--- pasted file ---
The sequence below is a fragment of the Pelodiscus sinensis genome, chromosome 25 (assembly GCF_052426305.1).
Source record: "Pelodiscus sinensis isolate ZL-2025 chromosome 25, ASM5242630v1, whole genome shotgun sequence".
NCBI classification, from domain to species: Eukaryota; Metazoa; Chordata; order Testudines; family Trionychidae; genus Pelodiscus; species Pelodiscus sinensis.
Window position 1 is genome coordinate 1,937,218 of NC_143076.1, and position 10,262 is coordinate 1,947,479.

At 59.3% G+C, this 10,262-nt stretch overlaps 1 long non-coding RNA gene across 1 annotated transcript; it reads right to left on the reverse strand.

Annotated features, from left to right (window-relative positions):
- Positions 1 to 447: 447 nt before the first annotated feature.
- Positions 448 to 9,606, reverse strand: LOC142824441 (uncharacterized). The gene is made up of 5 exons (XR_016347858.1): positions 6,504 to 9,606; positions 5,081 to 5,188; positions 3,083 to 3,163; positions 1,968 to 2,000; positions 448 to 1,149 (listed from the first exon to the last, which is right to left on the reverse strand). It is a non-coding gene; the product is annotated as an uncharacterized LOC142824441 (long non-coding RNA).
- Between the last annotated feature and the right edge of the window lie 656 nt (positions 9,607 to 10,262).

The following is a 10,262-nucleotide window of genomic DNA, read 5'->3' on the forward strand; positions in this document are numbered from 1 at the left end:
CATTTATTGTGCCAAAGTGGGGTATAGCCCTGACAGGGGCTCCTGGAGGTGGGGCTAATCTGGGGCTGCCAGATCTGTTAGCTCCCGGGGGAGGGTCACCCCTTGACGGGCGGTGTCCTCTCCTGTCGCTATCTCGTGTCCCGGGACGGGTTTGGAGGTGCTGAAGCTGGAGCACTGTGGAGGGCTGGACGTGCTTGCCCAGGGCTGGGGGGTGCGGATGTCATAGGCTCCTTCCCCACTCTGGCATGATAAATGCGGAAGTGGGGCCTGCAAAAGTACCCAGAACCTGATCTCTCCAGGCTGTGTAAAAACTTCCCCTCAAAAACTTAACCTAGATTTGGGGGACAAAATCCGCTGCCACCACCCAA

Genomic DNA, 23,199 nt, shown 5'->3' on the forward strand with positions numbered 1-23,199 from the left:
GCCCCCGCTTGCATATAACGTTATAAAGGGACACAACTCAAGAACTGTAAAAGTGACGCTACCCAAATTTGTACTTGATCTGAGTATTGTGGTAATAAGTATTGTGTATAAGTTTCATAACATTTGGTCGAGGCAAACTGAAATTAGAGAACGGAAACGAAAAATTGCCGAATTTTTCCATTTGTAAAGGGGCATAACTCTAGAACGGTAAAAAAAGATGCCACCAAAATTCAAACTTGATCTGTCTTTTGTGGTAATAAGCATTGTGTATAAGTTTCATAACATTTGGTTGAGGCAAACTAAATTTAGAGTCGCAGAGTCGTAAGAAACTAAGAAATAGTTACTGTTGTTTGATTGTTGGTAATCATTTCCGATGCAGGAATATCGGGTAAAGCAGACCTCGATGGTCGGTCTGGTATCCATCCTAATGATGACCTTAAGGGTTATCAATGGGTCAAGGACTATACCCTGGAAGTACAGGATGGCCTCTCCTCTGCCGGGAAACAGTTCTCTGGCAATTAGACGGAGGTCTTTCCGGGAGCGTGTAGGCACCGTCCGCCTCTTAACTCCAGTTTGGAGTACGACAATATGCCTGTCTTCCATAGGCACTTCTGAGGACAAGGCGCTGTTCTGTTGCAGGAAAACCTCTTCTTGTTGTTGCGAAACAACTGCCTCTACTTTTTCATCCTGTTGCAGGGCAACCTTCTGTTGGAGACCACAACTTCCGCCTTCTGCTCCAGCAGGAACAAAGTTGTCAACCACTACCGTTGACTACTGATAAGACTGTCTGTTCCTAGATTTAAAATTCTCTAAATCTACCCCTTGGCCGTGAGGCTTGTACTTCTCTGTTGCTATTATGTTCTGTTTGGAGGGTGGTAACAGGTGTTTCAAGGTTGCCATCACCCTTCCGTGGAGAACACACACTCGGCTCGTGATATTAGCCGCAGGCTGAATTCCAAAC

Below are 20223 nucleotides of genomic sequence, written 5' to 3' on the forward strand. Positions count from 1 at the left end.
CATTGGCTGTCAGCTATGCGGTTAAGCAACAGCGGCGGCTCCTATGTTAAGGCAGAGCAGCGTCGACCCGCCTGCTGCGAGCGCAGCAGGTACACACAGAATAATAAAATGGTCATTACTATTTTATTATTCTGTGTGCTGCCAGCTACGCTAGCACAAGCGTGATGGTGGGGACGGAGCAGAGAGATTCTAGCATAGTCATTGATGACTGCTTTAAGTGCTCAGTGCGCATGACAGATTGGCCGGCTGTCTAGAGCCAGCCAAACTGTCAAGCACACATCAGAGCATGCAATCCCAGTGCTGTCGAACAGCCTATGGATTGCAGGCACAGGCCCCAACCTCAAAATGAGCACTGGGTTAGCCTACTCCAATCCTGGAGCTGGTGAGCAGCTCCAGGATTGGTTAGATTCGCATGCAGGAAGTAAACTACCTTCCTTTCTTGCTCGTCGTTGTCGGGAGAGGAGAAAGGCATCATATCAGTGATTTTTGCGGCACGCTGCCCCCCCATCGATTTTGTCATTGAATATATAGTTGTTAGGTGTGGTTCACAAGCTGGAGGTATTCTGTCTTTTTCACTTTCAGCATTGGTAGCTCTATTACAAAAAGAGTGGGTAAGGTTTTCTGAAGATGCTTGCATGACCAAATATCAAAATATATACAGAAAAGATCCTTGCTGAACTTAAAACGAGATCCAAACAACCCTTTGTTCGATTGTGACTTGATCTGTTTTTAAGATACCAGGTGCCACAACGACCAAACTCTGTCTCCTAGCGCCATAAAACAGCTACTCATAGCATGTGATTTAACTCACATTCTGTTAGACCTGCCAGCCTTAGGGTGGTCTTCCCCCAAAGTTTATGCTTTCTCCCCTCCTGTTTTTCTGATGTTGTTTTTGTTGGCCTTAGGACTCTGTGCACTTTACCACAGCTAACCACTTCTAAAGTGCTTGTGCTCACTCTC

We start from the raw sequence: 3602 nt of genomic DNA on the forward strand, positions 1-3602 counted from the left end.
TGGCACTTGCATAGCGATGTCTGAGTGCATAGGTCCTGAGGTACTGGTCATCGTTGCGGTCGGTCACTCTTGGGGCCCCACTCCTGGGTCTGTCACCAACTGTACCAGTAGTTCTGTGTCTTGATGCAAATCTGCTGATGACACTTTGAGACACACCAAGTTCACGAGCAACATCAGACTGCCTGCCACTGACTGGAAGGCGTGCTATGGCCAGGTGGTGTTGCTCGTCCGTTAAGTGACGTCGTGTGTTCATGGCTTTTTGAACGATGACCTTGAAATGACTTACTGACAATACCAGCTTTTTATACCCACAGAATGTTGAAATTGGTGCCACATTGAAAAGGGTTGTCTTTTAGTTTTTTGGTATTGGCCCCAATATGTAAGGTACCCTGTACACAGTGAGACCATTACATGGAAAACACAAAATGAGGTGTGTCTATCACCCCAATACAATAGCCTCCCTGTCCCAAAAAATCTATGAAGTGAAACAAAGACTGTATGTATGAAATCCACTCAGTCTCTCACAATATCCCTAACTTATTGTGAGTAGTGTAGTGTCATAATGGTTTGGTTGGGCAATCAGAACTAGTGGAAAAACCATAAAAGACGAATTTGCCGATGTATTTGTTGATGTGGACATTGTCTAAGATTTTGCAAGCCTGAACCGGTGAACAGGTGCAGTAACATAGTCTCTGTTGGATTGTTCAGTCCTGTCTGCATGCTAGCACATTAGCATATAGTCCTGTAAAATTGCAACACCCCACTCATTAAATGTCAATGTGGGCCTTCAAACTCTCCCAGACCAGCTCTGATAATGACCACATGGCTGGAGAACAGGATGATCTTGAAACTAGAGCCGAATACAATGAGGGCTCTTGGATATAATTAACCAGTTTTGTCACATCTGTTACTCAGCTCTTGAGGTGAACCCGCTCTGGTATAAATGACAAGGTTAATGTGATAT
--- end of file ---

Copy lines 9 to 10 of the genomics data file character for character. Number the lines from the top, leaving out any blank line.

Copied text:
- Between the last annotated feature and the right edge of the window lie 656 nt (positions 9,607 to 10,262).

The following is a 10,262-nucleotide window of genomic DNA, read 5'->3' on the forward strand; positions in this document are numbered from 1 at the left end: